“Another Christmas Day has come. . . . One year ago today we were at Bowling Green Kentucky and at picket duty,” noted Jason Wiltse in his diary on December 25, 1863. A corporal with the 23rd Michigan Infantry, 20-year-old Wiltse had spent the past year on a tour of duty that took him through Ohio, Kentucky and Tennessee. On his long marches, he observed the weather, local geography, timber, crops, road conditions, and the fortunes of his fellow soldiers as they endured heat, cold and dust, and skirmished with the Confederates.
Crossing from Clinton County, Kentucky into Tennessee, Wiltse found himself marching through the Cumberland Mountains over rough roads before arriving at Jamestown, “mostly desolate & forsaken.” Approaching London, Tennessee, his company “commenced drawing rations of green corn, 3 ears per day for a man.” But he wrote with satisfaction in September that “East Tennessee, long considered impenetrable by any considerable force, has been penetrated by a large army, with wagon trains and artillery, and the country is now in our possession and the loyal inhabitants relieved of the tyranny of a desperate enemy.”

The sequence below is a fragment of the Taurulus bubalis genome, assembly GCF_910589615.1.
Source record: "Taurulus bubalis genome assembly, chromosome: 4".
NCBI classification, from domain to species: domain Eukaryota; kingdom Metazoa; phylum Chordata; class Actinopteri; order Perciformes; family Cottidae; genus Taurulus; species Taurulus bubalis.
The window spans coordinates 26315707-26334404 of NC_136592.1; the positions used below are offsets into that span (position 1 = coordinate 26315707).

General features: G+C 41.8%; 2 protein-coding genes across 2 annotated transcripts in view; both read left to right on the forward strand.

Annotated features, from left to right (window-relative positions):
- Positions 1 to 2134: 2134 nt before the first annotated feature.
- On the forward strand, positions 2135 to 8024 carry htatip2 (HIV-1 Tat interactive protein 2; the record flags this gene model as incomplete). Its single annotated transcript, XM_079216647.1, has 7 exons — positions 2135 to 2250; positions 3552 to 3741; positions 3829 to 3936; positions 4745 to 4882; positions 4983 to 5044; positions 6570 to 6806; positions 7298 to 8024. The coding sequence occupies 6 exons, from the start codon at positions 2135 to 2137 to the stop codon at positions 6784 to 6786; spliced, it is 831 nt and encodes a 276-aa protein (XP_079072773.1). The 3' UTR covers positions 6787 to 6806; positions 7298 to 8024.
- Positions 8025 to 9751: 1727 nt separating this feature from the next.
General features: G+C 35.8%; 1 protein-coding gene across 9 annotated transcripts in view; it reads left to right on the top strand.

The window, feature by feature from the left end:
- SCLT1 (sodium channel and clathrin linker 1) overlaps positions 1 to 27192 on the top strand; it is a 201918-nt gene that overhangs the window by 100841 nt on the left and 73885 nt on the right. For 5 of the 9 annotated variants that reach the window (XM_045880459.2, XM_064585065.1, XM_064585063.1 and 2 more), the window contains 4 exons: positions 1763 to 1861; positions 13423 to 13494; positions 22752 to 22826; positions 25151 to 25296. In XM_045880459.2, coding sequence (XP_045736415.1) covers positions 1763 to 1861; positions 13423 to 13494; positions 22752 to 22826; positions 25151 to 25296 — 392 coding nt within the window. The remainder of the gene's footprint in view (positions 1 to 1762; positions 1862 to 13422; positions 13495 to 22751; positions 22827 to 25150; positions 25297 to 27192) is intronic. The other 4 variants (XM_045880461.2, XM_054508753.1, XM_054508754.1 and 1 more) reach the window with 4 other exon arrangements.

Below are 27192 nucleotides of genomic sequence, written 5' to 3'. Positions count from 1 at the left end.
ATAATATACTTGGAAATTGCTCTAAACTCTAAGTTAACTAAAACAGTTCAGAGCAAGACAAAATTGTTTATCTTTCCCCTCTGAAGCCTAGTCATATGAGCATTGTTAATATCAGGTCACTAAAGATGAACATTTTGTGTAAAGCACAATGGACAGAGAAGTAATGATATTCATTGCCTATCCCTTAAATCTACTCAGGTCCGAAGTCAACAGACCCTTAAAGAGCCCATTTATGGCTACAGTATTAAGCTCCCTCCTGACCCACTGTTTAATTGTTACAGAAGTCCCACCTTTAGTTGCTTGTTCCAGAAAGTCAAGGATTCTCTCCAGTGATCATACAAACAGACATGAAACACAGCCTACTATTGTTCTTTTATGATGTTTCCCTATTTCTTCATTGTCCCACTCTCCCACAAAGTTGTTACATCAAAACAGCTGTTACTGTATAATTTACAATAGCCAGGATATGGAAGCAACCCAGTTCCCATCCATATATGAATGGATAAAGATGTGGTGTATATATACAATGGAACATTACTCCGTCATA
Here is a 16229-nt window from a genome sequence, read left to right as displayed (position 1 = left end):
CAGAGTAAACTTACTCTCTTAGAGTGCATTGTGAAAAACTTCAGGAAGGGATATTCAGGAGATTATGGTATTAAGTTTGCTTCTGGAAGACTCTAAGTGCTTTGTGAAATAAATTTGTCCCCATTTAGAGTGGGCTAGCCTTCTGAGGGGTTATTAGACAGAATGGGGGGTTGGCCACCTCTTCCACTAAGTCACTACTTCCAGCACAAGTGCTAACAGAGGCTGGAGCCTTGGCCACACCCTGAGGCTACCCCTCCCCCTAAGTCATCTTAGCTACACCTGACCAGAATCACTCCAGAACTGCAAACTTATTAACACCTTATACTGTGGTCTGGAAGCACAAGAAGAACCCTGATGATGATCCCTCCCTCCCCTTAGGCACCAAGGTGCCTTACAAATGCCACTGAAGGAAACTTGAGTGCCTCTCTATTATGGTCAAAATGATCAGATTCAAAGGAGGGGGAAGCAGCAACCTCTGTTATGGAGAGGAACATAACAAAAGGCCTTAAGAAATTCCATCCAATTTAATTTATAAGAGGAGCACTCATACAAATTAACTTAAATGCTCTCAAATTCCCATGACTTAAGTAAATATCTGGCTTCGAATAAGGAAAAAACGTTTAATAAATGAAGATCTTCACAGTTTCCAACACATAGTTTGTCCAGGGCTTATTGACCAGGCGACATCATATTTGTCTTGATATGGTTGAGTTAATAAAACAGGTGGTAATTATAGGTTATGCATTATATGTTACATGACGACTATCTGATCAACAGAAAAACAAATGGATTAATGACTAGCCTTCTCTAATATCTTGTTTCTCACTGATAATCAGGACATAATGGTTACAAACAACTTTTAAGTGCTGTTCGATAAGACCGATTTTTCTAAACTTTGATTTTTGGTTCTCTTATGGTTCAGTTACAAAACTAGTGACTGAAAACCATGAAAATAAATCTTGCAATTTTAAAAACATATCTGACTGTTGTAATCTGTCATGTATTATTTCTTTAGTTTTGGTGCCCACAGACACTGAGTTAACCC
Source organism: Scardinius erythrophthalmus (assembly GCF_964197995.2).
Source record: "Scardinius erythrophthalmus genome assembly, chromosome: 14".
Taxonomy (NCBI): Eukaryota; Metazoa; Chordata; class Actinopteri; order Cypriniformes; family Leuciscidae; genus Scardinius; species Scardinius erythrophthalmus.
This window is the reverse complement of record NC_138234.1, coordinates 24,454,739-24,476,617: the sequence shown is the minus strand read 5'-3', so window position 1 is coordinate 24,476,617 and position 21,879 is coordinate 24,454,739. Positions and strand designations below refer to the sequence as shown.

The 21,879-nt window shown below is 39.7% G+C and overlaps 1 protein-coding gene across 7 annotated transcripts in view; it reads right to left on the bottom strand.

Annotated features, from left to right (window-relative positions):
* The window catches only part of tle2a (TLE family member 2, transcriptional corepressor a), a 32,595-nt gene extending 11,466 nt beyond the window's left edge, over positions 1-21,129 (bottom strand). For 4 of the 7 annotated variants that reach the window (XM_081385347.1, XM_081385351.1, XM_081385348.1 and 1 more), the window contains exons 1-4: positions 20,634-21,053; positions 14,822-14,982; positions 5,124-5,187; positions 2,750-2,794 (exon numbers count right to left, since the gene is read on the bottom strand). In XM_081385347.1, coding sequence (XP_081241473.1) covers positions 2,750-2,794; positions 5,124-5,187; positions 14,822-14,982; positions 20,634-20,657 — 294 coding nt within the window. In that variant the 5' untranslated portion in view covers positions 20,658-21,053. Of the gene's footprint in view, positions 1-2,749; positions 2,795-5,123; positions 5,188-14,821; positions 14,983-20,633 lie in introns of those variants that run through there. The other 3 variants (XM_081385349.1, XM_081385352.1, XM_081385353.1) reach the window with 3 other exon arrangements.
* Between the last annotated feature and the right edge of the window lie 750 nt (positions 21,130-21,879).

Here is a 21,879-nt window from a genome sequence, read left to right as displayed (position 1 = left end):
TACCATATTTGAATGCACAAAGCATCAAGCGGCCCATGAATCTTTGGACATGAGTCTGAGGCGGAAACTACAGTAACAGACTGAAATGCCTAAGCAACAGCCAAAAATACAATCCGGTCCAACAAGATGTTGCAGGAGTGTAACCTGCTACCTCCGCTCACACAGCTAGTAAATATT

The enemy, of course, was not quite vanquished, and in November 1863, Wiltse wrote, “we halted to give them battle” at Campbell’s Station. Enduring a “murderous fire,” he and his men “lay flat upon the ground for a long time,” the attack “sending some of our comrades to eternity”: one shot through the shoulder “and probably through the heart,” another through the cheek, and another wounded in the left knee, requiring an amputation the next day. They withdrew from the field “obliged to leave the dead unburied, though not unmourned.” Wiltse found the battle “a terrible example of the mad passions of man,” a sight to “make a thinking man lament more deeply, if possible, the terrible condition of a once happy country.”
Corporal Jason Wiltse’s diary, recently donated to the Manuscripts & Folklife Archives section of WKU’s Special Collections Library, is available to interested researchers. Click here to access a finding aid. For more Civil War collections, search TopSCHOLAR and KenCat.